Nutrition is a critical factor for a well-operating immune system since the availability and presence of many nutrients impact the immune response. Many nutrients have been identified as essential for the development, maintenance and function of the immune system, including amino acids, vitamins like C, D, E, minerals like selenium, iron, zinc, and more.

Since the gut immune system contains a major part of the body's immune system, any strategy that greatly improves the gut microbiome will benefit your dog.

Added probiotics (live microorganisms that improve or restore the gut flora), as well as the natural presence of prebiotics (compounds that induce the growth or activity of beneficial microorganisms) in your dog's food, improve the immune system by improving the health of the gut.

10. Diarrhea

Diarrhea can be one of the earlier signs of some of the disorders and diseases we just mentioned. Other factors -- such as bacterial or viral infections, intestinal parasites, a sudden change in diet, environmental stress (such as travelling), and eating irritating materials (including garbage, toxins and chemicals) – can also cause diarrhea. If your dog has diarrhea, it is imperative to monitor the symptoms closely and treat it right away. It would help if you also encouraged your dog to drink lots of water to stay hydrated.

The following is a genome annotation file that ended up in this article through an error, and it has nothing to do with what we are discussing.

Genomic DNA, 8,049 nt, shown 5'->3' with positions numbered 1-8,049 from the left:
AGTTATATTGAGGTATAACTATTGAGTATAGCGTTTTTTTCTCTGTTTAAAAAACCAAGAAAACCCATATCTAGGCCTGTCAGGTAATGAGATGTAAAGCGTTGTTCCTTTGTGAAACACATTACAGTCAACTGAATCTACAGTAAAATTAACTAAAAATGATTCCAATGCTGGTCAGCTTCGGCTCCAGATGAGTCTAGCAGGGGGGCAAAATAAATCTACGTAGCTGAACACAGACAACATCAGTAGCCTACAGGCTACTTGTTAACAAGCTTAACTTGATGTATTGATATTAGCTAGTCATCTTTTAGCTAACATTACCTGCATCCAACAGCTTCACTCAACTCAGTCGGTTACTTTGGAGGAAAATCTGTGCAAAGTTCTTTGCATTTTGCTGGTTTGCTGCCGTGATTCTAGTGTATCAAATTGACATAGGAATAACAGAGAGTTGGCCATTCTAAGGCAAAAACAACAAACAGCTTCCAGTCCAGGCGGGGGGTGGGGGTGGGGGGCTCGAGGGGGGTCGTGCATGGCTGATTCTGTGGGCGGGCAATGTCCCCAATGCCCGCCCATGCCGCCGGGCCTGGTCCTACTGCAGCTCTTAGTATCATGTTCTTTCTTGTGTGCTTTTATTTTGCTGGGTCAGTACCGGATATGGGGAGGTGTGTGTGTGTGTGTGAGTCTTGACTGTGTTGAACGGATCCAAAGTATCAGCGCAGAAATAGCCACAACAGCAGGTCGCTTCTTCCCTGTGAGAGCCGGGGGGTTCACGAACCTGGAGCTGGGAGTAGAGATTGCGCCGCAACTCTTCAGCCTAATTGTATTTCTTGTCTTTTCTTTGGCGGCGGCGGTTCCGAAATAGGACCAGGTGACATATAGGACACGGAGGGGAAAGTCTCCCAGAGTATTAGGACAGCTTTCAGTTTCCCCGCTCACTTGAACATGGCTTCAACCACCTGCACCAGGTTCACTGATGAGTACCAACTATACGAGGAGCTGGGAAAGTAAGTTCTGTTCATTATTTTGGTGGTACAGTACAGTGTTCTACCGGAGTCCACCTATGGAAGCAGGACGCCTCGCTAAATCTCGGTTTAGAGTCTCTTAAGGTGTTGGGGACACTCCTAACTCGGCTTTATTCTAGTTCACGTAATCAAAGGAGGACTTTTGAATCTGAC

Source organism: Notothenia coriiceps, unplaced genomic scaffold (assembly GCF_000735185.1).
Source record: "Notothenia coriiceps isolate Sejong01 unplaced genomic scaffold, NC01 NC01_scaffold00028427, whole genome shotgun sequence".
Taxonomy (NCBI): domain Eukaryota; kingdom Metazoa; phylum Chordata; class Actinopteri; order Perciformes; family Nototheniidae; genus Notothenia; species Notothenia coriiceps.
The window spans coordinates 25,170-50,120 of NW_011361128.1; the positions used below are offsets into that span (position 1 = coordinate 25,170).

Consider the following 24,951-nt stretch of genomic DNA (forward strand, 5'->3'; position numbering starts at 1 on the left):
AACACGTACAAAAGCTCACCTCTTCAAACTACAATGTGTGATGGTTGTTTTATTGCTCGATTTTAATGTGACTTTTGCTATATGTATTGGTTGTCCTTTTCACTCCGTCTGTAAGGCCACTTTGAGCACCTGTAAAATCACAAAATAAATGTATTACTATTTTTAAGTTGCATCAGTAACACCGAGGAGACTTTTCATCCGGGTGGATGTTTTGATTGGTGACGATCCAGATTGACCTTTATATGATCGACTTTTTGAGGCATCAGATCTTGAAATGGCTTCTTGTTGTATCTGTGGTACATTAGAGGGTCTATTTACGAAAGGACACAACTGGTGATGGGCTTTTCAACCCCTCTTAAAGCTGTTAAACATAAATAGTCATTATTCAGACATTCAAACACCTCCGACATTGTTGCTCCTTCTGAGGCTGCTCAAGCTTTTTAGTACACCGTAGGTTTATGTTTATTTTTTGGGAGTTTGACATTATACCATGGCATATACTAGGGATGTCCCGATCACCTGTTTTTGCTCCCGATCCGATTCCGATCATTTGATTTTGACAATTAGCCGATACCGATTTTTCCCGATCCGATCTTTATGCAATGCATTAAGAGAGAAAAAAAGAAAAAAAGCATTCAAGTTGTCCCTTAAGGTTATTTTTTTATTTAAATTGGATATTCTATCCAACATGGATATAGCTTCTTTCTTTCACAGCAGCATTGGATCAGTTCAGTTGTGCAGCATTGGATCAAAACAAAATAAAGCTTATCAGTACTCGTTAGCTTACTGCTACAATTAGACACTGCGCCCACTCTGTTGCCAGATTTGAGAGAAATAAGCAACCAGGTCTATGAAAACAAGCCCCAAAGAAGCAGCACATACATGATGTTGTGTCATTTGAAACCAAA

Keep an eye on how long diarrhea persists and whether other symptoms present, such as vomiting or lethargy. If your dog seems weak or is not improving, you might need to see a vet. Also, if your dog experiences diarrhea regularly, this could indicate a chronic problem that requires medical care.

You can help prevent diarrhea by minimizing stress in your dog's life and watching what he eats. Feeding your dog a healthy, well-balanced diet specifically tailored to his individual needs can improve the gut microbiome and strengthen the immune system. This can reduce the risk of diarrhea and many other common digestive disorders.

about cola's precision diet

Cola's Kitchen precision diet is the first truly tailored diet for a unique approach to nutrition. Our diets are individually formulated and balanced to address the most precise nutritional requirements of your pup.

learn more
Thank you! Your submission has been received!
Oops! Something went wrong while submitting the form.